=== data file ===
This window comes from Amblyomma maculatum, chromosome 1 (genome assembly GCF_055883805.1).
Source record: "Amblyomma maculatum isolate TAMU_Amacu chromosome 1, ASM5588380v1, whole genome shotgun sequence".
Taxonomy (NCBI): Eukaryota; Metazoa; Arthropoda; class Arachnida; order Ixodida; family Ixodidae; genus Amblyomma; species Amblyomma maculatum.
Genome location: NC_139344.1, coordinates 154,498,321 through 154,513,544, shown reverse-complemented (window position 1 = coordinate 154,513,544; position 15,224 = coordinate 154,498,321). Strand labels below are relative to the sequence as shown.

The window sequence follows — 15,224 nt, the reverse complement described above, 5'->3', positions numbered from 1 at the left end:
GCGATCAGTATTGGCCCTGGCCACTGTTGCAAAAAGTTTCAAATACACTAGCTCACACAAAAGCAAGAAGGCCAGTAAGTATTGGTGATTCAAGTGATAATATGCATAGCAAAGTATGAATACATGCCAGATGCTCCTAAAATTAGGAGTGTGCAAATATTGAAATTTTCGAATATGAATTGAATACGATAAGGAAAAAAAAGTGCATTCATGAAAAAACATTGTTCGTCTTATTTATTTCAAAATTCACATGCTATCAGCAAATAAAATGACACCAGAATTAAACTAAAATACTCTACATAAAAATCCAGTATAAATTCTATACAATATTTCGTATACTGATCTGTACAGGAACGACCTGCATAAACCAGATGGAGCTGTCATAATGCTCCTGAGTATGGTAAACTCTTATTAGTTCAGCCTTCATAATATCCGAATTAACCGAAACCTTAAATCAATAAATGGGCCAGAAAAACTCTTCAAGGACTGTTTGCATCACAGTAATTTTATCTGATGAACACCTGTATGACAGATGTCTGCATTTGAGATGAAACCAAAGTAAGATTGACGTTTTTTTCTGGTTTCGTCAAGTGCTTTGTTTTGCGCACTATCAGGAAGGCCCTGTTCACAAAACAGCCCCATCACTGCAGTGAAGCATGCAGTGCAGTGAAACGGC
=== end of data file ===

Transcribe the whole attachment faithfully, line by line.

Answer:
This window comes from Amblyomma maculatum, chromosome 1 (genome assembly GCF_055883805.1).
Source record: "Amblyomma maculatum isolate TAMU_Amacu chromosome 1, ASM5588380v1, whole genome shotgun sequence".
Taxonomy (NCBI): Eukaryota; Metazoa; Arthropoda; class Arachnida; order Ixodida; family Ixodidae; genus Amblyomma; species Amblyomma maculatum.
Genome location: NC_139344.1, coordinates 154,498,321 through 154,513,544, shown reverse-complemented (window position 1 = coordinate 154,513,544; position 15,224 = coordinate 154,498,321). Strand labels below are relative to the sequence as shown.

The window sequence follows — 15,224 nt, the reverse complement described above, 5'->3', positions numbered from 1 at the left end:
GCGATCAGTATTGGCCCTGGCCACTGTTGCAAAAAGTTTCAAATACACTAGCTCACACAAAAGCAAGAAGGCCAGTAAGTATTGGTGATTCAAGTGATAATATGCATAGCAAAGTATGAATACATGCCAGATGCTCCTAAAATTAGGAGTGTGCAAATATTGAAATTTTCGAATATGAATTGAATACGATAAGGAAAAAAAAGTGCATTCATGAAAAAACATTGTTCGTCTTATTTATTTCAAAATTCACATGCTATCAGCAAATAAAATGACACCAGAATTAAACTAAAATACTCTACATAAAAATCCAGTATAAATTCTATACAATATTTCGTATACTGATCTGTACAGGAACGACCTGCATAAACCAGATGGAGCTGTCATAATGCTCCTGAGTATGGTAAACTCTTATTAGTTCAGCCTTCATAATATCCGAATTAACCGAAACCTTAAATCAATAAATGGGCCAGAAAAACTCTTCAAGGACTGTTTGCATCACAGTAATTTTATCTGATGAACACCTGTATGACAGATGTCTGCATTTGAGATGAAACCAAAGTAAGATTGACGTTTTTTTCTGGTTTCGTCAAGTGCTTTGTTTTGCGCACTATCAGGAAGGCCCTGTTCACAAAACAGCCCCATCACTGCAGTGAAGCATGCAGTGCAGTGAAACGGC